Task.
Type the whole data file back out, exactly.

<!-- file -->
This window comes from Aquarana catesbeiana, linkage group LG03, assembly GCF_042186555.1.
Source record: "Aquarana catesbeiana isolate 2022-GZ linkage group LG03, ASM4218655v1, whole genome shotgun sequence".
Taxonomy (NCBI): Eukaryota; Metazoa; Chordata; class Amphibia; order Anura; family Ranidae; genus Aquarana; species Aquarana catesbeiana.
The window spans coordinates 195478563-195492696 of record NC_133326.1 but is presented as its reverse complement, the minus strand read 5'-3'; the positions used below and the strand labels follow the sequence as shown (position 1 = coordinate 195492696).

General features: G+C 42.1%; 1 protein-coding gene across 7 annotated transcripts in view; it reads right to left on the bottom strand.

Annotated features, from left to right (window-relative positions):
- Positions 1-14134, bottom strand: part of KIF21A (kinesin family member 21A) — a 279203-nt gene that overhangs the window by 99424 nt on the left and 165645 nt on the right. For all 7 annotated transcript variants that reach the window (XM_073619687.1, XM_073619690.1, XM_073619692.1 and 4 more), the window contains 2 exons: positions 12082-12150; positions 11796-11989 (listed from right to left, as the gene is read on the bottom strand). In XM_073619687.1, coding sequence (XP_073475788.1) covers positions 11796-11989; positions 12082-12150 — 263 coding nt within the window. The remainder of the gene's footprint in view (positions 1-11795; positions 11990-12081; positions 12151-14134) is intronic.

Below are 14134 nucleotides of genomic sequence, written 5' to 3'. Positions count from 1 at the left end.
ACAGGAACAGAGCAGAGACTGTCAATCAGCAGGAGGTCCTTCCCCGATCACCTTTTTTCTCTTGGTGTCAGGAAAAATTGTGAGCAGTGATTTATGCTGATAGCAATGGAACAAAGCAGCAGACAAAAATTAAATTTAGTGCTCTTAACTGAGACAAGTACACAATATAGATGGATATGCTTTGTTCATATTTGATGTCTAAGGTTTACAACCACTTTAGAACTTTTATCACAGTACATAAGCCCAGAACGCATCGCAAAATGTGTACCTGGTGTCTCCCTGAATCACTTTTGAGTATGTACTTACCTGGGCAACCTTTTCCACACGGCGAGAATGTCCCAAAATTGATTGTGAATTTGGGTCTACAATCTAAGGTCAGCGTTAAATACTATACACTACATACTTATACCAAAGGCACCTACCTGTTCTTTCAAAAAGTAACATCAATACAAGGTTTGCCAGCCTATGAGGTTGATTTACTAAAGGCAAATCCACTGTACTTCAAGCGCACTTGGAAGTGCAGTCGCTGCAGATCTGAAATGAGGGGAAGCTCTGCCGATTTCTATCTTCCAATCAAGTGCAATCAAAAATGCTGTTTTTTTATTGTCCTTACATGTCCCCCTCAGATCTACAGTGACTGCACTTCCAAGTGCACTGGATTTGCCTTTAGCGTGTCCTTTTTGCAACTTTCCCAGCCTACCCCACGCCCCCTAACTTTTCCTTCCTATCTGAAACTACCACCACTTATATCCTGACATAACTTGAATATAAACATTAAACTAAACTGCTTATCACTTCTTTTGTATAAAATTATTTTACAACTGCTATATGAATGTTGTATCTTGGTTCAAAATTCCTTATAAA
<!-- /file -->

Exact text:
This window comes from Aquarana catesbeiana, linkage group LG03, assembly GCF_042186555.1.
Source record: "Aquarana catesbeiana isolate 2022-GZ linkage group LG03, ASM4218655v1, whole genome shotgun sequence".
Taxonomy (NCBI): Eukaryota; Metazoa; Chordata; class Amphibia; order Anura; family Ranidae; genus Aquarana; species Aquarana catesbeiana.
The window spans coordinates 195478563-195492696 of record NC_133326.1 but is presented as its reverse complement, the minus strand read 5'-3'; the positions used below and the strand labels follow the sequence as shown (position 1 = coordinate 195492696).

General features: G+C 42.1%; 1 protein-coding gene across 7 annotated transcripts in view; it reads right to left on the bottom strand.

Annotated features, from left to right (window-relative positions):
- Positions 1-14134, bottom strand: part of KIF21A (kinesin family member 21A) — a 279203-nt gene that overhangs the window by 99424 nt on the left and 165645 nt on the right. For all 7 annotated transcript variants that reach the window (XM_073619687.1, XM_073619690.1, XM_073619692.1 and 4 more), the window contains 2 exons: positions 12082-12150; positions 11796-11989 (listed from right to left, as the gene is read on the bottom strand). In XM_073619687.1, coding sequence (XP_073475788.1) covers positions 11796-11989; positions 12082-12150 — 263 coding nt within the window. The remainder of the gene's footprint in view (positions 1-11795; positions 11990-12081; positions 12151-14134) is intronic.

Below are 14134 nucleotides of genomic sequence, written 5' to 3'. Positions count from 1 at the left end.
ACAGGAACAGAGCAGAGACTGTCAATCAGCAGGAGGTCCTTCCCCGATCACCTTTTTTCTCTTGGTGTCAGGAAAAATTGTGAGCAGTGATTTATGCTGATAGCAATGGAACAAAGCAGCAGACAAAAATTAAATTTAGTGCTCTTAACTGAGACAAGTACACAATATAGATGGATATGCTTTGTTCATATTTGATGTCTAAGGTTTACAACCACTTTAGAACTTTTATCACAGTACATAAGCCCAGAACGCATCGCAAAATGTGTACCTGGTGTCTCCCTGAATCACTTTTGAGTATGTACTTACCTGGGCAACCTTTTCCACACGGCGAGAATGTCCCAAAATTGATTGTGAATTTGGGTCTACAATCTAAGGTCAGCGTTAAATACTATACACTACATACTTATACCAAAGGCACCTACCTGTTCTTTCAAAAAGTAACATCAATACAAGGTTTGCCAGCCTATGAGGTTGATTTACTAAAGGCAAATCCACTGTACTTCAAGCGCACTTGGAAGTGCAGTCGCTGCAGATCTGAAATGAGGGGAAGCTCTGCCGATTTCTATCTTCCAATCAAGTGCAATCAAAAATGCTGTTTTTTTATTGTCCTTACATGTCCCCCTCAGATCTACAGTGACTGCACTTCCAAGTGCACTGGATTTGCCTTTAGCGTGTCCTTTTTGCAACTTTCCCAGCCTACCCCACGCCCCCTAACTTTTCCTTCCTATCTGAAACTACCACCACTTATATCCTGACATAACTTGAATATAAACATTAAACTAAACTGCTTATCACTTCTTTTGTATAAAATTATTTTACAACTGCTATATGAATGTTGTATCTTGGTTCAAAATTCCTTATAAA